This handsome volume opens with two essays. The first essay looks at the young artist and his development; his time at art school, first Camberwell and then The Slade, and considers those who influenced him, especially William Coldstream. The second essay looks more particularly at the artist's main body of work, and considers again the influences.
The fully illustrated catalogue section provides much additional information about the individual pieces, many being accompanied by detailed descriptions and interesting facts about their production, often including the artist's own comments. The reproductions vary is size considerably, there are a good number of full-page or near full-page images, but at the other end of the scale a large number are very small. In total there are well over 400 of the artist's works illustrated, according to the publishers this includes every known oil painting, about 80 of which are reproduced here for the first time. In addition to the paintings there are also a number of representative drawings, designs, and a few rather personal more suggestive pieces.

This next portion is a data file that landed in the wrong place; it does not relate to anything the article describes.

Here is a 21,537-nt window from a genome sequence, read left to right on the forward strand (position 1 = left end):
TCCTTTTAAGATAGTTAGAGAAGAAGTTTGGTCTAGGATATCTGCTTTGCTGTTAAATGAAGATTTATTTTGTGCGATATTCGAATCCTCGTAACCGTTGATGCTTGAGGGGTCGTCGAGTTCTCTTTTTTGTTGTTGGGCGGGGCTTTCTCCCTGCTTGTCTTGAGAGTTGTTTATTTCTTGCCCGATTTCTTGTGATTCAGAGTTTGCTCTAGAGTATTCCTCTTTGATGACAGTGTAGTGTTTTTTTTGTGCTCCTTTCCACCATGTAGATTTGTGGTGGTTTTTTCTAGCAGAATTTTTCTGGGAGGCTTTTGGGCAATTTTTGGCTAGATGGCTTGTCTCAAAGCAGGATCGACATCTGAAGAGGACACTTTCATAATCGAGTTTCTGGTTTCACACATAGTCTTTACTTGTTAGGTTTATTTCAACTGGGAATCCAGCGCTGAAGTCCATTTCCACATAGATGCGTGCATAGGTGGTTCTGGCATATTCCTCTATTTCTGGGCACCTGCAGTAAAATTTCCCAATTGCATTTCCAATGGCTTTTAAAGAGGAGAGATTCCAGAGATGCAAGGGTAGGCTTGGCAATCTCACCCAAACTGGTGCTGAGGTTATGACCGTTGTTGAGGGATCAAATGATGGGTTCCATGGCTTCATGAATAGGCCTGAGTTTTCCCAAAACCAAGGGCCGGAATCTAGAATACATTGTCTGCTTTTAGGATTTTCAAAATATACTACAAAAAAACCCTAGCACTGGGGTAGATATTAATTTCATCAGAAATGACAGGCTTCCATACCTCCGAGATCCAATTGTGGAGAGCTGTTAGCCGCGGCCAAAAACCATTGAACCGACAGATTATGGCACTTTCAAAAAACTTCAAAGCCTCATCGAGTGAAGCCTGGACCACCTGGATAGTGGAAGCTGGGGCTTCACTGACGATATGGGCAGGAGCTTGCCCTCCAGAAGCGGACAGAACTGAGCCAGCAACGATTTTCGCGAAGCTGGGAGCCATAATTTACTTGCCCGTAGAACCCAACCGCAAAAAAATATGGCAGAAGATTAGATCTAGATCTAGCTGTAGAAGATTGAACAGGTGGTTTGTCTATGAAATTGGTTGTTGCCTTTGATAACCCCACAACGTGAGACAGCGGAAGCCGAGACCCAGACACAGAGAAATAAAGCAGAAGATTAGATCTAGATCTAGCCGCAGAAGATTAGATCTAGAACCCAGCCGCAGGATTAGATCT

The book includes a chronology, bibliography, and exhibition history for each work.
A quick glance at the content might suggest there is very little information about the man Euan Uglow, but careful reading gradually provides some insight in an almost incidental manner. We learn about the man from his work, and not about the work from the man.
Having the full body of Uglow's oeuvre to consider it becomes immediately apparent where his interests lay; the female nude predominates, still life features strongly too. There are landscapes but nothing like the quantity of the former two, mostly produced during summers away. What comes through strongly from all forms is Uglow's strongly analytical approach, his single minded interest in his subject and his striving for perfection; yet the work is never laboured.
It is a splendid book. The essays are well written and warmly appreciative of the artist and his work. It well designed and superbly illustrated in colour almost throughout, the only complaint being that some of the images are too small.